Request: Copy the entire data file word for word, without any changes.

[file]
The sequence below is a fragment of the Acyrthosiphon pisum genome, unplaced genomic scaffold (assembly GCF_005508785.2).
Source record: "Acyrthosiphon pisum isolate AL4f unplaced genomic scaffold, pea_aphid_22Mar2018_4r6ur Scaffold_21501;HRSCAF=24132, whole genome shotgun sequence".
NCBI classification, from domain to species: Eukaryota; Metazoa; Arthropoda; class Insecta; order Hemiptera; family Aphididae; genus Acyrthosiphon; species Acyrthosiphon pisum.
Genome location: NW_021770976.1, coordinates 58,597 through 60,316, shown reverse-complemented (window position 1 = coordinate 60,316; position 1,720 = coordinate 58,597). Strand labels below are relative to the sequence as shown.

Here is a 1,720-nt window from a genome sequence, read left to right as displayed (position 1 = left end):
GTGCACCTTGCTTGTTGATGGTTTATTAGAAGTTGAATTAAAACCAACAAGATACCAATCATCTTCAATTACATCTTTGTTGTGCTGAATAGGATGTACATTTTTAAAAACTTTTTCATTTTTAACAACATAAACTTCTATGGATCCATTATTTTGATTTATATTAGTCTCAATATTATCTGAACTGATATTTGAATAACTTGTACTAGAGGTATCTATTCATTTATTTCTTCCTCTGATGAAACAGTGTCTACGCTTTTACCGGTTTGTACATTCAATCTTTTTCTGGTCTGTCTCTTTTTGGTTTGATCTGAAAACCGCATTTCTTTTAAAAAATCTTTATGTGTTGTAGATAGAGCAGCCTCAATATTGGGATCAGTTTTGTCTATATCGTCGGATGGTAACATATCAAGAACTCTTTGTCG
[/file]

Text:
The sequence below is a fragment of the Acyrthosiphon pisum genome, unplaced genomic scaffold (assembly GCF_005508785.2).
Source record: "Acyrthosiphon pisum isolate AL4f unplaced genomic scaffold, pea_aphid_22Mar2018_4r6ur Scaffold_21501;HRSCAF=24132, whole genome shotgun sequence".
NCBI classification, from domain to species: Eukaryota; Metazoa; Arthropoda; class Insecta; order Hemiptera; family Aphididae; genus Acyrthosiphon; species Acyrthosiphon pisum.
Genome location: NW_021770976.1, coordinates 58,597 through 60,316, shown reverse-complemented (window position 1 = coordinate 60,316; position 1,720 = coordinate 58,597). Strand labels below are relative to the sequence as shown.

Here is a 1,720-nt window from a genome sequence, read left to right as displayed (position 1 = left end):
GTGCACCTTGCTTGTTGATGGTTTATTAGAAGTTGAATTAAAACCAACAAGATACCAATCATCTTCAATTACATCTTTGTTGTGCTGAATAGGATGTACATTTTTAAAAACTTTTTCATTTTTAACAACATAAACTTCTATGGATCCATTATTTTGATTTATATTAGTCTCAATATTATCTGAACTGATATTTGAATAACTTGTACTAGAGGTATCTATTCATTTATTTCTTCCTCTGATGAAACAGTGTCTACGCTTTTACCGGTTTGTACATTCAATCTTTTTCTGGTCTGTCTCTTTTTGGTTTGATCTGAAAACCGCATTTCTTTTAAAAAATCTTTATGTGTTGTAGATAGAGCAGCCTCAATATTGGGATCAGTTTTGTCTATATCGTCGGATGGTAACATATCAAGAACTCTTTGTCG